UH Seidman Cancer Center and Case Western Reserve University Collaborate on AI Tool to Predict Treatment Response
February 09, 2021
Tool uses outcomes data from more than 700 UH Seidman oropharyngeal cancer patients
Innovations in Cancer | Winter 2021
Which cancer patients are most likely to respond well to costly drugs? It’s a weighty question that often doesn’t have a clear answer, due to limitations in current tools.
Take the case of oropharyngeal cancer, says Ted Teknos, MD, President and Scientific Director of UH Seidman Cancer Center and Professor of Otolaryngology and Head & Neck Surgery at Case Western Reserve University School of Medicine.
“There's microsatellite instability staining and also PDL1 staining,” he says. “Those are the standard markers that we use. High microsatellite instability or a very high percentage of staining with PDL1 predicts a positive response to immunotherapy compounds. But very few tumors kind of reach that level. And many tumors respond even when they don't have a high amount of standing. So it's not a very reliable way to determine which patients should receive immune checkpoint inhibitors.”
To address this problem, Dr. Teknos is working with Anant Madabhushi, PhD, Professor of Biomedical Engineering at Case Western Reserve University and head of the university’s Center for Computational Imaging and Personalized Diagnostics, to develop an artificial intelligence tool to predict outcome and response to therapy for oropharyngeal tumors.
The tool in development relies on both pathology and radiology images, Dr. Teknos says. Importantly, it uses images produced with straightforward staining methods, as opposed to immunohistochemistry, reducing costs. These routinely acquired pathology and radiology images then undergo sophisticated computer analysis, with the computer able to go deep within the images to see important clinical markers beyond the capability of the human eye.
“Our focus has been on using these tools to really integrate patterns that are subtle or sub-visual, that the human eye may not be able to prise out or appreciate,” Dr. Madabhushi says. “The machine is able to go in and prise out these more subtle patterns, quantitative descriptors relating to disease, diagnosis, disease prognosis and treatment response.”
As more data and more images are added to the tool, the computer adjusts its predictions accordingly.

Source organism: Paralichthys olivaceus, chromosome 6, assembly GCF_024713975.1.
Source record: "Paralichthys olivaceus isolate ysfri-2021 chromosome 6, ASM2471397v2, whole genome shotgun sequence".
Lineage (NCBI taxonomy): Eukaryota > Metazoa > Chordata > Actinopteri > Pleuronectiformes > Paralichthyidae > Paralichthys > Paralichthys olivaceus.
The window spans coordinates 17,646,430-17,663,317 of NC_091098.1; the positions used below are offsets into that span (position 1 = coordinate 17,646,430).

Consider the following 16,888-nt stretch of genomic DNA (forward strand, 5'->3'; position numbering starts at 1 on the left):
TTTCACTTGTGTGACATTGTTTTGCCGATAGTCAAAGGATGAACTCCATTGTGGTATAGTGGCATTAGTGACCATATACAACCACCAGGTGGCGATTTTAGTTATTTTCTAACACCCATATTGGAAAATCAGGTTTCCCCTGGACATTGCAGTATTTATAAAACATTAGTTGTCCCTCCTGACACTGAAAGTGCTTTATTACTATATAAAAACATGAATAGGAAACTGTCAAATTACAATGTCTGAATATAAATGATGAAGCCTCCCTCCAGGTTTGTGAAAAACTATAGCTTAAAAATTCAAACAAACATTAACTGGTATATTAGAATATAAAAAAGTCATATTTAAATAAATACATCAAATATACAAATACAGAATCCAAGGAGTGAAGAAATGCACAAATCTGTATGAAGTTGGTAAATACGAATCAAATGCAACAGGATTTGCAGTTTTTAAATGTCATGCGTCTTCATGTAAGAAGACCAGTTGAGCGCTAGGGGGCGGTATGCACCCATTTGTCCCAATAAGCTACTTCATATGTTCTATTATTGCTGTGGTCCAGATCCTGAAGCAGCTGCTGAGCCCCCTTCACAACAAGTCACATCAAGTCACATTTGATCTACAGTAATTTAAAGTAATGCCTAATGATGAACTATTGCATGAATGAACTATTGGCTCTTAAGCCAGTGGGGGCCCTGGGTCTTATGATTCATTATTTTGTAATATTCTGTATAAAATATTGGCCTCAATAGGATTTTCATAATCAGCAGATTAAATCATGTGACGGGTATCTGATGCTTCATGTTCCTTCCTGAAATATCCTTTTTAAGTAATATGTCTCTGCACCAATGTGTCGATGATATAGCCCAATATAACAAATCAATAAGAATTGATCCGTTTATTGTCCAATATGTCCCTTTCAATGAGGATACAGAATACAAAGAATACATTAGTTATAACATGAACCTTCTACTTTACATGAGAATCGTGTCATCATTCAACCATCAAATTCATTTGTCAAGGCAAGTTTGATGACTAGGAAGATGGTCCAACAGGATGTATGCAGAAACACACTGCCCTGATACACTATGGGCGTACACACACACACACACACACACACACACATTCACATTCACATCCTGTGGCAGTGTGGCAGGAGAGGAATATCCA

“The computer looks for those features that indicate that someone is likely to respond to immunotherapy,” Dr. Teknos says. “Then as new features are added, the algorithm learns, so it becomes more and more specific over time. The hope is that we'll be able to predict much more accurately than our current standards which patients should get these checkpoint inhibitors and which would benefit from other types of treatment.”
Importantly, the AI system under development uses not only pathology and radiology images of the oropharyngeal tumor itself, but also images of the area around the tumor.
“In the pathology, the computer can tell right away the pattern of immune cells in and around the tumor,” Dr. Teknos says. “When the immune cells are in certain places, you're more likely to respond to the tumor than if it's in different places, or if they're in very small nests as opposed to big clumps of cancer. It’s the same in the radiology, in terms of edges of the tumor and also the blood flow in and around the tumor to determine responses to therapy. The amazing part of it is the computing power can take all these pieces of information and just instantly make these determinations, as opposed to us mere humans.”
The initial phase to build the oropharyngeal cancer AI tool is complete. Dr. Teknos and Dr. Madabhushi have input pathology and radiology images from 350 oral cancer patients from UH Seidman Cancer Center and an additional 350 tonsil cancer patients. These patients have known outcomes, but they have been blinded from Dr. Madabhushi’s AI team.
“They run the analysis and create the model,” Dr. Teknos says. “That’s how they test it and validate it. The next step after these testing and validation steps is to test it prospectively.”
As part of a larger, multi-institutional grant from the National Cancer Institute, Dr. Teknos and Dr. Madabhushi are collaborating to validate this approach in oropharyngeal cancers from multiple different sites across two continents.
“We want to see in patients who are just about to start treatment, through the biopsies, just how predictive it is in that actual patient population,” Dr. Teknos says.
As this tool moves toward clinical use, Dr. Teknos says he hopes others like it will be part of a trend toward enhanced focus on objective data in medicine.
“Right now, medicine is still very much an art,” he says. “You read the data and you interpret it and you give your opinions as an individual practitioner. But having this kind of objective data that has lots of inputs into it is really the gold standard. Or at least will be the gold standard.”